Animals are still property, and the property “owners” — whether scientists in a laboratory; agribusiness CEOs on the factory farm; or the management of rodeos, circuses, and zoos — have every right to do what they wish to animal bodies. The legal rationale are two-fold: any act causing animal suffering is acceptable so long as it is part of a “tradition” of animal exploitation and/or has some “rational” purpose such as making profit or “disciplining” an animal. Thus, while the burning or beating of a cat or dog is a felony crime in many states, this is so because it has no redeemable utilitarian function for society, not because it is intrinsically wrong. Where animals are property, the property rights of individual animal “owners” trump public moral concerns, such as voiced by animal advocacy groups, and many a just battle has been lost in the courts through an exploiter’s appeal to “ownership” rights over animals.

    Increasingly, courts are awarding animal guardians not only market “property value” for animals wrongfully injured or killed by another party, but also additional damages for loss of companionship or emotional distress, signaling a belief that animals are more than commodities. (Attorney Steve) Wise and others expect cases litigating the rights of great apes and other animals to be coming to courtrooms soon [see The Nonhuman Rights Project online, video “Unlocking the Cage”]. This augurs an intense struggle over social perceptions of nonhuman animals and fundamental changes in society as a whole as human beings increasingly will be able to represent the interests of exploited animals and sue on their behalf.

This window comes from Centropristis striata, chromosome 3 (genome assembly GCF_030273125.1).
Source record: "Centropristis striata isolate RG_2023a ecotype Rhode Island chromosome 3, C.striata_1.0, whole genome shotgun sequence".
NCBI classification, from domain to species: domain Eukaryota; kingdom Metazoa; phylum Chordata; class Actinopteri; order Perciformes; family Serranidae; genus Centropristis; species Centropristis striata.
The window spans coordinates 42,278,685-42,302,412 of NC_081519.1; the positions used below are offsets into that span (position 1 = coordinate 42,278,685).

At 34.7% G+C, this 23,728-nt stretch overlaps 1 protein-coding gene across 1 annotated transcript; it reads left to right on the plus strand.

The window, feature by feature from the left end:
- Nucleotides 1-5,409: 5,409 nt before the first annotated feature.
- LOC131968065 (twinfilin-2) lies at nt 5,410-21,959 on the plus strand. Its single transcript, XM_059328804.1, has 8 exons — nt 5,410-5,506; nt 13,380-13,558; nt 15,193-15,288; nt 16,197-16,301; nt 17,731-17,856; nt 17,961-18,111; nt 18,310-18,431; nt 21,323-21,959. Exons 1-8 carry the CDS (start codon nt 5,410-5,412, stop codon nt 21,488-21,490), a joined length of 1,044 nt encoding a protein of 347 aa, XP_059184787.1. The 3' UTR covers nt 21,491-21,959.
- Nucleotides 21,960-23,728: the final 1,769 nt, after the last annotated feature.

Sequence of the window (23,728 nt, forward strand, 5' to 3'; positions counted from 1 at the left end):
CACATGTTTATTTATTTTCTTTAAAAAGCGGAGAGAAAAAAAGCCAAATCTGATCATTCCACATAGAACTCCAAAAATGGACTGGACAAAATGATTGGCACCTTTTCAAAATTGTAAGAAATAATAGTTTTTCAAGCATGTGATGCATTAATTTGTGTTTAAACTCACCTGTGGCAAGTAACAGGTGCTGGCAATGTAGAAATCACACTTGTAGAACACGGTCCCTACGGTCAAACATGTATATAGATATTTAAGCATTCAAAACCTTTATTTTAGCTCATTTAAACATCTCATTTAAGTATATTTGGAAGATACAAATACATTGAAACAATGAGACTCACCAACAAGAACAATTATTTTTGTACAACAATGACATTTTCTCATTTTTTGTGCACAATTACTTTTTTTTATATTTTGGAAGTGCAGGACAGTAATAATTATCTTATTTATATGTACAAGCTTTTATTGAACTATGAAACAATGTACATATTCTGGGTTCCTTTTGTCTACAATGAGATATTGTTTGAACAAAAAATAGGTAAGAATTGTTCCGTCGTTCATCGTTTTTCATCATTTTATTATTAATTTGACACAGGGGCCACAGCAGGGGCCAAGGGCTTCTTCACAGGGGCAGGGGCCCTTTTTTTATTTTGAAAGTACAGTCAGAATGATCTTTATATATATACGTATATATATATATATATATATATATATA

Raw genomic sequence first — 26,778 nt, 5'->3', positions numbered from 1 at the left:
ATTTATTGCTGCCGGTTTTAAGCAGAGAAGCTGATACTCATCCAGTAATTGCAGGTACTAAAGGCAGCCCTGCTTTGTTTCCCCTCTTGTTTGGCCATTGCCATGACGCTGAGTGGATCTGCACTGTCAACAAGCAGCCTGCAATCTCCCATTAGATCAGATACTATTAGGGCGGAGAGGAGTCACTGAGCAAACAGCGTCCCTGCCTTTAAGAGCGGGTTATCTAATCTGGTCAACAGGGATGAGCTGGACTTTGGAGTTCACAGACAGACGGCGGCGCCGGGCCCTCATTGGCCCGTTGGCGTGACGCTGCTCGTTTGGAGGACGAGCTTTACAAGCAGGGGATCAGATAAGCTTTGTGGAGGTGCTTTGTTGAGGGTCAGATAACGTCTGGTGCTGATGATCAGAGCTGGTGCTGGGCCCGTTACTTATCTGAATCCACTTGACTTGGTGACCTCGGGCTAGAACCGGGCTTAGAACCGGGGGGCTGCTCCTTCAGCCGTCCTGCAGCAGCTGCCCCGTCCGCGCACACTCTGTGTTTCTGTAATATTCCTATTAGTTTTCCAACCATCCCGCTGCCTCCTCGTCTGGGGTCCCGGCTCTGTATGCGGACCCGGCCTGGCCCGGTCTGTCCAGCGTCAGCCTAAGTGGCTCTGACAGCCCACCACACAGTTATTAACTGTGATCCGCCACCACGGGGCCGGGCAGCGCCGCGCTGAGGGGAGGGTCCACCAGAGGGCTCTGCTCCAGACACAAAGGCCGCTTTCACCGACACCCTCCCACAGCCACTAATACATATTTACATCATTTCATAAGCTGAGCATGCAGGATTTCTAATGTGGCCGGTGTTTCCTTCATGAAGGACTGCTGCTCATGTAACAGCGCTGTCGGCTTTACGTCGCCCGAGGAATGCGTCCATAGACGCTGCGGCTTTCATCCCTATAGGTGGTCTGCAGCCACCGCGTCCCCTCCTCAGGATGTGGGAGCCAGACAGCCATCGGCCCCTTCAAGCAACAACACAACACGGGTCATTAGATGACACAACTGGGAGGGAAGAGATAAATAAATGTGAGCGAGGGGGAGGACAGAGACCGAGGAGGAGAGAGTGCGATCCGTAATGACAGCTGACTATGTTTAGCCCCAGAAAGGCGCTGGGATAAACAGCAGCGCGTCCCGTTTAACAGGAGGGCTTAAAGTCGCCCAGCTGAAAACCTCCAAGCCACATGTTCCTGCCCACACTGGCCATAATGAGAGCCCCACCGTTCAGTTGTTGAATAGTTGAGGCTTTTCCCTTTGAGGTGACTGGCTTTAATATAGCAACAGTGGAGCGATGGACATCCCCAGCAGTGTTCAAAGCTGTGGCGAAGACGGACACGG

We are today at a similar stage in moral debate as we were over a century ago with the moral and legal status of blacks. In both cases, there is a movement to expand moral boundaries, to abolish a form of slavery, and to overcome entrenched prejudices. The law always has changed with evolving social norms, and it currently is in the midst of dramatic transformation. Animal rights stands not only to liberate animals, but the human mind itself as it begins to enter the next stage in its moral evolution. Source: “Legally Blind: The Case For Granting Animals Rights” by Dr. Steven Best [not the entire essay]